Letter: Independence should keep its ban on pit bulls

The Examiner

Dr. Elizabeth Baker, Independence

To the editor:

Thank you to Council Members Mike Huff, John Perkins, Karen DeLuccie and Mike Steinmeyer for voting against putting a question on the November ballot to repeal the pit bull ban (The Examiner, Aug. 19 “No vote this fall on pit bulls, Aug. 19).

Steinmeyer reminded us that the original pit bull ban came at the urging of citizens after a vicious 2006 pit bull attack on Alan Hill. I thought of Mr. Hill when, a short time ago, a pit bull attacked my Brittany spaniel while we were taking a nightly walk. If not for four strapping young men forcing the pit bull to release my dog’s head from his mouth, my pet would have been killed. I am so glad my dog was not a child.

Recall in 2017 when an Independence girl was attacked by a pit bull (“Independence girl attacked; pit bull owner cited,” April 20, 2017). Many of the fatalities attributed to pit bull attacks have been children. To include pit bulls in the dangerous-dog ordinance is not enough for the safety of our citizens because of the statistics surrounding pit bull attacks and fatalities.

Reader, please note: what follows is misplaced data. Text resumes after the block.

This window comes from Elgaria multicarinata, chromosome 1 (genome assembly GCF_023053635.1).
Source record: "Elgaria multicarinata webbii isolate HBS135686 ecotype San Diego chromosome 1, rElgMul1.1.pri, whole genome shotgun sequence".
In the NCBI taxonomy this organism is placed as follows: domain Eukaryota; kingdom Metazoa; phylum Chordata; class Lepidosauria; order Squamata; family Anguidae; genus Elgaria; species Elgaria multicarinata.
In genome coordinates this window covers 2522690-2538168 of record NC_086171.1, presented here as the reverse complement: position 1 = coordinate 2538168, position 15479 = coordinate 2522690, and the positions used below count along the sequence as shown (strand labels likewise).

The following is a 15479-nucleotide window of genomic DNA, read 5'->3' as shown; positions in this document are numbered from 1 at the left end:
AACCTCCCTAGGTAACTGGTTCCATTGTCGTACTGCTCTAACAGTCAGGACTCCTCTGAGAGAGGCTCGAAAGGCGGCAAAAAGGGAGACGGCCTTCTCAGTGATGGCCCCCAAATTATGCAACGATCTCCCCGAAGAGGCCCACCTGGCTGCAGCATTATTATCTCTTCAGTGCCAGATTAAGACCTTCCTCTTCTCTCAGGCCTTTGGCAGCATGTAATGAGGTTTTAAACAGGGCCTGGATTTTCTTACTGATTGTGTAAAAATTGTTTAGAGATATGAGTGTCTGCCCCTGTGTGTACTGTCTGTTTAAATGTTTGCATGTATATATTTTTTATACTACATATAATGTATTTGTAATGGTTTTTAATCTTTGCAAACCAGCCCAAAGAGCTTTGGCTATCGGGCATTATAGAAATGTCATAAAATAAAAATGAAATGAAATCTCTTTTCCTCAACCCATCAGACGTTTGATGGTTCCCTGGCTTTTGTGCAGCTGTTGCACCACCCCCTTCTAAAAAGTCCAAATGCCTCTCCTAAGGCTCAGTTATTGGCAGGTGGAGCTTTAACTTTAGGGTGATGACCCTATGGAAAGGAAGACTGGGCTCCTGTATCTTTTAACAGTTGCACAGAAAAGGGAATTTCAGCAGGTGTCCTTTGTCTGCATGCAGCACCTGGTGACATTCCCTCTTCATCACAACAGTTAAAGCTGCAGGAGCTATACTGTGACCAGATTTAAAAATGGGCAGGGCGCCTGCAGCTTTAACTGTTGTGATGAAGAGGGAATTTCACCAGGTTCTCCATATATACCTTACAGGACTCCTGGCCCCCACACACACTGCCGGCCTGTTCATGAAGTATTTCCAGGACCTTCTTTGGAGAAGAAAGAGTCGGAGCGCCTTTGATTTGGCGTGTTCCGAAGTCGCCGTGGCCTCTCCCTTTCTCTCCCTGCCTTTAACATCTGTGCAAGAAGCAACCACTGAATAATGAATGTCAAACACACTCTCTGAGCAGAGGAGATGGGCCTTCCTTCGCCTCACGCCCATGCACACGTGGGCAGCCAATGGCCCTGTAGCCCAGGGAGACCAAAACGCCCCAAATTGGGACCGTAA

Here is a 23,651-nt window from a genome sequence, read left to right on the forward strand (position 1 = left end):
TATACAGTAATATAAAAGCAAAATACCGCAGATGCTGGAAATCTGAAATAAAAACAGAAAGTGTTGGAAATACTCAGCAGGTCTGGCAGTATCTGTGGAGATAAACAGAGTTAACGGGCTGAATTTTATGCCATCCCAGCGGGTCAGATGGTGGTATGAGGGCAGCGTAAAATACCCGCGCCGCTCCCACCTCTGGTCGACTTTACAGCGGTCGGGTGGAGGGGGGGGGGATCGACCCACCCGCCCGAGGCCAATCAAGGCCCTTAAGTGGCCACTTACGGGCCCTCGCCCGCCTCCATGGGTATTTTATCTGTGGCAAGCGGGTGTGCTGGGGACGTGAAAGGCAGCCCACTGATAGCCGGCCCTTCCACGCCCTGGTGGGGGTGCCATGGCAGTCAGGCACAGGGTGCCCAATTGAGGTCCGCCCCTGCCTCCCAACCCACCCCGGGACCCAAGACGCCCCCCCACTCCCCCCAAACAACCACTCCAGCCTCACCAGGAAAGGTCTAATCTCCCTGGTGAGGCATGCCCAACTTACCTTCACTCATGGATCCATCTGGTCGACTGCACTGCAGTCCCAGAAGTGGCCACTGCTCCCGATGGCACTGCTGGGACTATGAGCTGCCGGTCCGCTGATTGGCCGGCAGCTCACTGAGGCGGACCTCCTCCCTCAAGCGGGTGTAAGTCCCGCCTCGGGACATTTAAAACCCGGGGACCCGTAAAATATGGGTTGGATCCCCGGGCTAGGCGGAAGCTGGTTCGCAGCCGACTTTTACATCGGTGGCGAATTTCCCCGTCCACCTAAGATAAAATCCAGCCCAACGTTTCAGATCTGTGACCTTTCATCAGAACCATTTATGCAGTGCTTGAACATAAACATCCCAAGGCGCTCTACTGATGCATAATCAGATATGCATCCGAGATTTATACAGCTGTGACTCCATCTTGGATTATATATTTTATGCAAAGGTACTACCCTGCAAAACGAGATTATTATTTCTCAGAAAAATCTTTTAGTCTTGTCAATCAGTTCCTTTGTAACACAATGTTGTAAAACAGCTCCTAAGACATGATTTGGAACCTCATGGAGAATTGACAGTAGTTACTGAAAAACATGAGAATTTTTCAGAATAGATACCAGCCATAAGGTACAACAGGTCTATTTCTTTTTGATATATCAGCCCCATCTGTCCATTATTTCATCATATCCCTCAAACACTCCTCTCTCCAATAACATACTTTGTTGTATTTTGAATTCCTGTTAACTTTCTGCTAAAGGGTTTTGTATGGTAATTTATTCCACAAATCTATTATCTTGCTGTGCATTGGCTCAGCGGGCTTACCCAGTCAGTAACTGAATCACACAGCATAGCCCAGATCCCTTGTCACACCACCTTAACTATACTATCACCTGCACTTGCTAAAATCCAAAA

According to a comprehensive study, pit bulls account for at least 65% of all fatalities from dog attacks in the United States. (dogsbite.org, May 2018, “U.S. Dog Bite Fatalities: Breeds of Dogs Involved, Age Groups and Other Factors over a 13-Year Period”). This study also indicates that there is an extremely small number of annual deaths when pit bull attacks are excluded from the data. Although citizens petitioning to put a repeal on the ballot purchase ads that depict pit bulls next to toddlers and indicate that pit bulls are loveable, my personal experience and scientific research indicate otherwise. I strongly support our council in keeping the pit bull ban in place.